Gabriel Rosenstock was on Miriam Meets this morning. This Sunday morning meditation is an interview with two people who are connected by love or friendship or family relationship, or, often, all three.
They talked about how the family came to be - a German doctor met a Galway woman in Jersey when he was in the Wehrmacht; his friends broke his arm to save him from being posted to the Russian front; they returned to Ireland where he set up a practice allied with a chemist's shop so he could import pharmaceuticals from Germany - funny enough, the same plan my grandfather had for my father, then a medical student, and his brother, a plan nuked when my father had a highly-praised student production of Eliot's Murder in the Cathedral and took to the stage.
They talked about the family poker games, played for real money, money that was lost and won and kept by the winner, even when the loser was 13-year-old Mario, losing £90 of the £130 he'd won the night before, a good lesson for a young gambler.
And then Gabriel started talking about reality. In a particularly hideous twist of fate, his uncle had been drowned while a schoolboy in Clongowes, and then his brother was drowned at 17 in Glendalough - it's possible, apparently, that his friends dared him to swim across one of the lakes, which look so narrow between their steep mountain sides, but are so horribly wide and cold.
Curiously, Marian did not ask him about the horror of the two successive drownings of athletic boys in two generations of the family. What she did ask him, from her own pain at the loss of her sister, was about the effect. Gabriel was dismissive of any idea of division from his brother - he was 10 when his brother died, and the death broke his parents' marriage. You are not born, he explained, and so you do not die. His brother - the essence of him, not his age or sex or nationality or intelligence or anything that we consider makes a person himself, but rather the essential core of that person - is still here, he said.
Marian said, in a voice that sounded so bereft: "But you can't touch him", and she leaned to touch Gabriel's hand. All the people living all alone now turned their faces from the radio.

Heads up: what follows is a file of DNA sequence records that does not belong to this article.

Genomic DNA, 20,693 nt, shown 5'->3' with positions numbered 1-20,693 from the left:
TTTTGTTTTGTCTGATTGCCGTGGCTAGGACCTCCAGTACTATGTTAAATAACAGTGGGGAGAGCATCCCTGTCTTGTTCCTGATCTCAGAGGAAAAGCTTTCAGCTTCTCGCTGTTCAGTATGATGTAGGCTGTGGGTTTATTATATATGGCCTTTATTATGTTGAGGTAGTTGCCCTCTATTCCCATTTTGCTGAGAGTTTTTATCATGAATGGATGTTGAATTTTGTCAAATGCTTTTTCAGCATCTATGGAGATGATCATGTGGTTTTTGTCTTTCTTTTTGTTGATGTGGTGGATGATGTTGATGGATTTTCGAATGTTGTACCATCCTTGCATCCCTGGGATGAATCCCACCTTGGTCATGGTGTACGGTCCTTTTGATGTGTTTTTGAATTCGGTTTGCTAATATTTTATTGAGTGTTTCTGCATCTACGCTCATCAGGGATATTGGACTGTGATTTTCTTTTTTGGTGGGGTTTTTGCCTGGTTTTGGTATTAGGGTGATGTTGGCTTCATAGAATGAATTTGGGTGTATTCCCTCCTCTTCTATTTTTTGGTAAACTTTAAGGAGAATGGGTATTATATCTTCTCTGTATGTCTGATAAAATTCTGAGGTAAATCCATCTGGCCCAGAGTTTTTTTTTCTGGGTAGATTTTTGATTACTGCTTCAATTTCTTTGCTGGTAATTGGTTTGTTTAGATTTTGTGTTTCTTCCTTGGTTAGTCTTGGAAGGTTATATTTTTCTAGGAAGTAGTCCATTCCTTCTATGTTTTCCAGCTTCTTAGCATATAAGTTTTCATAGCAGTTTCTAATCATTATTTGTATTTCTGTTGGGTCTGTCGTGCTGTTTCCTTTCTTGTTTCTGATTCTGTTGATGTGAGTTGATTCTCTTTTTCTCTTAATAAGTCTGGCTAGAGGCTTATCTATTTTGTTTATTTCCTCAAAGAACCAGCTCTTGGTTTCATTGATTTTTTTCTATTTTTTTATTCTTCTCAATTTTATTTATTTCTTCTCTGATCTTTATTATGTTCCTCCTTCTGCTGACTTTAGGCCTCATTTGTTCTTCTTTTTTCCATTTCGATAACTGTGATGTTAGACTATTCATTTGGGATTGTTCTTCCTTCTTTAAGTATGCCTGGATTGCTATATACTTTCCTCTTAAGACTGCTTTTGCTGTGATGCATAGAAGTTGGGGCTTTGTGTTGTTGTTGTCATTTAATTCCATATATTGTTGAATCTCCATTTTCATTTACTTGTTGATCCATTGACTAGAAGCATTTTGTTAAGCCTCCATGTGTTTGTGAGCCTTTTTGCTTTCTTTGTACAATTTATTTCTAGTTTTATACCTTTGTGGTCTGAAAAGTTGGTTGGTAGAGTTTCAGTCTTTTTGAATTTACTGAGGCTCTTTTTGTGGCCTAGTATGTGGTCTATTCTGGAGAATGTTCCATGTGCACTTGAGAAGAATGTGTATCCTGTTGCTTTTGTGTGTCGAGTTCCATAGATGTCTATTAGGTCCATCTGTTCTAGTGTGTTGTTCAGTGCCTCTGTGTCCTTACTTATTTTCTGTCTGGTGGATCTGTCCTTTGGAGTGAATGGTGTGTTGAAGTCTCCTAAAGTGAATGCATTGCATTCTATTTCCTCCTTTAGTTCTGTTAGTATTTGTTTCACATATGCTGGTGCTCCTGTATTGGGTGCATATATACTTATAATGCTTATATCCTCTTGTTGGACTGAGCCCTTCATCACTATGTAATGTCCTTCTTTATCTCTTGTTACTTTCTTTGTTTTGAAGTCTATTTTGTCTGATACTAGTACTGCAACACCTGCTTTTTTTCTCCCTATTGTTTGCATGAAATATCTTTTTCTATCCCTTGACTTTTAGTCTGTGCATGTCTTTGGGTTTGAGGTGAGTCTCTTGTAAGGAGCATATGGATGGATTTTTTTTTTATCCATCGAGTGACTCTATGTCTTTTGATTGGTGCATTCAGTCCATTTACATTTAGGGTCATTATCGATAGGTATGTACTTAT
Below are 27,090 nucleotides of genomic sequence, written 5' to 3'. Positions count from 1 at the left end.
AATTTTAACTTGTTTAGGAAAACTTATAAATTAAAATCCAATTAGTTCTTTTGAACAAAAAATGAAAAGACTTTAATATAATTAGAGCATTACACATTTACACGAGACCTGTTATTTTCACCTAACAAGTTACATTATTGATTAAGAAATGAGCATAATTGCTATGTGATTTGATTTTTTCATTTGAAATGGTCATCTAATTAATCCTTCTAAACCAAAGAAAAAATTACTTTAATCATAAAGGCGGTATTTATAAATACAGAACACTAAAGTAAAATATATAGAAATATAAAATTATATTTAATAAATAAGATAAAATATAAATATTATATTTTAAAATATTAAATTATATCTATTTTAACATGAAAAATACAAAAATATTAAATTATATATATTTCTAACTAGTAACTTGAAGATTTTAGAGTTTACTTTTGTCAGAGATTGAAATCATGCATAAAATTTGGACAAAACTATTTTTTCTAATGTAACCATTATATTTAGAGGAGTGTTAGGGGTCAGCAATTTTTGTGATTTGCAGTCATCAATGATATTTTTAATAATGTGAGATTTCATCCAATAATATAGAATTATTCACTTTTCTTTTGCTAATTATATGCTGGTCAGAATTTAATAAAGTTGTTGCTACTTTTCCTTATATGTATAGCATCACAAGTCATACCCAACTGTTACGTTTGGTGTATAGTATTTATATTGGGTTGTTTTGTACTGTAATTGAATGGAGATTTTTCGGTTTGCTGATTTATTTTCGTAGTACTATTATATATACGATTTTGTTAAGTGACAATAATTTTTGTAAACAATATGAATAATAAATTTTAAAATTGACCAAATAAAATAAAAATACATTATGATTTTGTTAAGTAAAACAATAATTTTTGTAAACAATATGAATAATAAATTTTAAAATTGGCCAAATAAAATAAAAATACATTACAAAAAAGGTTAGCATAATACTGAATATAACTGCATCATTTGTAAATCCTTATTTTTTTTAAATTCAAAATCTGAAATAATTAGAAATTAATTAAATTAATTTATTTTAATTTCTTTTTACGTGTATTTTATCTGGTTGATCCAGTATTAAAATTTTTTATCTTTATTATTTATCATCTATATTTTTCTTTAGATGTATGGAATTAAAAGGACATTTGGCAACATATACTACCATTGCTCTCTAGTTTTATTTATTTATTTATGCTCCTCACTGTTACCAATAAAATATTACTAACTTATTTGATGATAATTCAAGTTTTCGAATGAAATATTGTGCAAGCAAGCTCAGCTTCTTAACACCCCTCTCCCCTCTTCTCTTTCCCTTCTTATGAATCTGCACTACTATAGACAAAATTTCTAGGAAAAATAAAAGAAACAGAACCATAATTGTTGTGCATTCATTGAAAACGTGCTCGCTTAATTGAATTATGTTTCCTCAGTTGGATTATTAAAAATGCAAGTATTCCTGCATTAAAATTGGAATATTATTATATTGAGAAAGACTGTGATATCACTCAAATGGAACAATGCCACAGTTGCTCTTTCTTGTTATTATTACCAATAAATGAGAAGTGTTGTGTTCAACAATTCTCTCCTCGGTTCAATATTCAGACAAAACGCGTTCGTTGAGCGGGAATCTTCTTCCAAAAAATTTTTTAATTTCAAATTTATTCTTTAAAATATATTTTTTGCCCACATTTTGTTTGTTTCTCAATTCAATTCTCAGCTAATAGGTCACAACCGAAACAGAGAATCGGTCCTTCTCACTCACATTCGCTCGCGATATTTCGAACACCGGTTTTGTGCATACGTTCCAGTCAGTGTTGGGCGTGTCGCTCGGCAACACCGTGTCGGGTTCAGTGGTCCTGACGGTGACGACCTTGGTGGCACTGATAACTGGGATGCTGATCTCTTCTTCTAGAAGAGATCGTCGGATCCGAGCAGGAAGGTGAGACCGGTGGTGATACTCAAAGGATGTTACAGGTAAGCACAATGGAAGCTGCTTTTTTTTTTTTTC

When you write in the first person, you're mining the essential core that Gabriel Rosenstock was talking about. Your character (for some writers always a version of themselves - come to think of it, Jungians would say that for all writers each character is a version of themselves, because they are its creator) may be an observer, like Scout in To Kill a Mockingbird, who sees the action played out from the sidelines, while her growing-up is a subplot reflecting that main action. Or they may be the centre of the story, like Holden Caulfield in The Catcher in the Rye, whose disillusionment and rejection of his upper-class American world is the story.
But in every case, narration in the first person is heavy in subtext. Everything the narrator says has two purposes: to tell the story, and to tell the reader about the person who's telling the story. When Scout observes her father Atticus take off his glasses, draw a measured bead, and shoot dead the rabid dog, she does so from the viewpoint of a thrilled child discovering that her dull old dad is a hero. She's also prefiguring the later action when Atticus shows himself as a true hero, defending humanity. And the lemony regret that underlies her telling is a taste of the failure of that decency, because the man and the values her father defends will die at the end of the book.
In Holden's anger at the phoniness of his society, there is another subtext: Holden has only one spoilt choice in the end - no matter what he does, he is going to become part of his class, the class he hates and derides.
All this sounds mechanical; but a lot of the time a writer is bumbling along telling the story, becoming that core - whatever Gabriel says, we are all myriad people - and knowing nothing about the subtext that's writing itself without the writer realising.